Like most women, I’ve often been told that I can’t have it all. When I first announced my intention to go traveling, concerned friends and family lined up to tell me what a mistake I was making. How gaps in my CV would put employers off hiring me. How if I didn’t get started on my career now I’d never make it to the top.
They were wrong. Far from making me unemployable, traveling gave me the skills and experience employers want. I’ve backpacked all over the world and established myself in my chosen career as a writer.
Can’t have it all? Rubbish.
Why Traveling Makes You More Hireable
What’s Impressive About an Extended Holiday?
Nothing, if you spend three months on a beach sipping Mai Tais. But plenty of global companies would prick up their ears at the sound of a candidate who had immersed themselves in the culture of a big business market like China or India.
That Spanish you picked up making your way up Machu Picchu? Impressive. Those top-notch organization skills required to navigate your way out of Vietnam? Impressive. The independence and self-motivation you showed by getting on a plane, alone, and heading out to see the world? Impressive.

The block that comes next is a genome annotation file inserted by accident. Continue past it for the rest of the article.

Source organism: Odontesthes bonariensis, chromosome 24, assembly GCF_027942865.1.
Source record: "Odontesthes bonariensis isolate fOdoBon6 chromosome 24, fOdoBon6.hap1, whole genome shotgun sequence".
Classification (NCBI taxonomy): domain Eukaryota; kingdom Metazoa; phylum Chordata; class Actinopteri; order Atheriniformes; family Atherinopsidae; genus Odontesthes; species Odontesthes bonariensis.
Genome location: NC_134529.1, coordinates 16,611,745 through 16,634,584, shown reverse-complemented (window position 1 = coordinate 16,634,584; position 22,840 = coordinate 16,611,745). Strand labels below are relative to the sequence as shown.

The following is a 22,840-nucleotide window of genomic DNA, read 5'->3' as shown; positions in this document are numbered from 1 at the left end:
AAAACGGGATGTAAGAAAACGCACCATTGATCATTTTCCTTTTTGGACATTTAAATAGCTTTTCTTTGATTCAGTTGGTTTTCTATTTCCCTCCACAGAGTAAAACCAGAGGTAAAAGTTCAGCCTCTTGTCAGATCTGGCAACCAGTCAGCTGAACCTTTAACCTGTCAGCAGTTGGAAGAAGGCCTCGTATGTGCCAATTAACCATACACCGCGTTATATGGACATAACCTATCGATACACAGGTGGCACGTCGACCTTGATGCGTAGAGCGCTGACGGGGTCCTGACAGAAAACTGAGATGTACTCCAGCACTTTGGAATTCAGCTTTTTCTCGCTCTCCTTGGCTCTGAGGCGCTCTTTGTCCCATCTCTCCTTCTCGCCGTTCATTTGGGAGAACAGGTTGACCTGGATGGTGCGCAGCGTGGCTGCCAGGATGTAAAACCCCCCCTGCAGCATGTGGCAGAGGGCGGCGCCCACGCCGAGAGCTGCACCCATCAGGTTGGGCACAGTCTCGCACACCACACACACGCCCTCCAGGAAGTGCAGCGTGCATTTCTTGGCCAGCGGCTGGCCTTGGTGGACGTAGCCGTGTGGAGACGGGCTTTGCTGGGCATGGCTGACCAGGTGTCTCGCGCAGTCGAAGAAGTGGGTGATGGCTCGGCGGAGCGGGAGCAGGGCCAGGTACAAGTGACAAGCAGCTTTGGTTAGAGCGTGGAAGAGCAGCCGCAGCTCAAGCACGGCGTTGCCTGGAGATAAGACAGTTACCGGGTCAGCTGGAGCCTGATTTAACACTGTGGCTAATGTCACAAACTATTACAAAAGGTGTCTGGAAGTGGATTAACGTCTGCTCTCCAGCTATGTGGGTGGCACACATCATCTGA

What About The Gaps in My CV?
Traveling is not a gap. It is a time in your life spent learning new skills and you should treat it just like a job on your CV. It’s all about how you spin it: tell the interviewer about the resilience and self-sustainability you displayed, rather than how hard you partied at Full Moon.
Alternatively, you could actually work abroad. Teach English, manage a hostel, help out in a dive school… the possibilities are endless! It’s just as valid a CV filler as the administration role you were doing back at home, except with a way better tan.
Not unless you’re, well, flighty! Quitting jobs every six months to travel might be a turn off for some employers, but one long trip is no big deal; frame it as the achievement of a personal dream and you will impress employers with your dedication. Even multiple months-long trips spaced several years apart will simply put you on par with the standard job-hop rate of Millennials.
If you’re desperate to spend more frequent time away without constantly dropping out of jobs then the obvious answer is to combine the two. Find work abroad or seek out employers with who frequently send employees on international trips. In this globalized age, workers who are willing to get on a plane at a moment’s notice are more of a hot commodity than you may think.
Doesn’t Everyone Travel These Days?
It’s true that as traveling has become easier, faster, and cheaper. Destinations once regarded as ‘exotic’ are now par for course. But that doesn’t mean your experiences can’t be interesting enough to stand out from the crowd! Seek out places off the main tourist trails, try something different, involve yourself more in the local culture, learn a new skill… the possibilities are endless.
Besides, having experiences in common with people you talk to isn’t necessarily a bad thing. Stumble upon an interviewer who has seen the same part of the world as you and I guarantee it’s a conversation starter. Plus all that reminiscing means they’re certain to remember you when making their decision!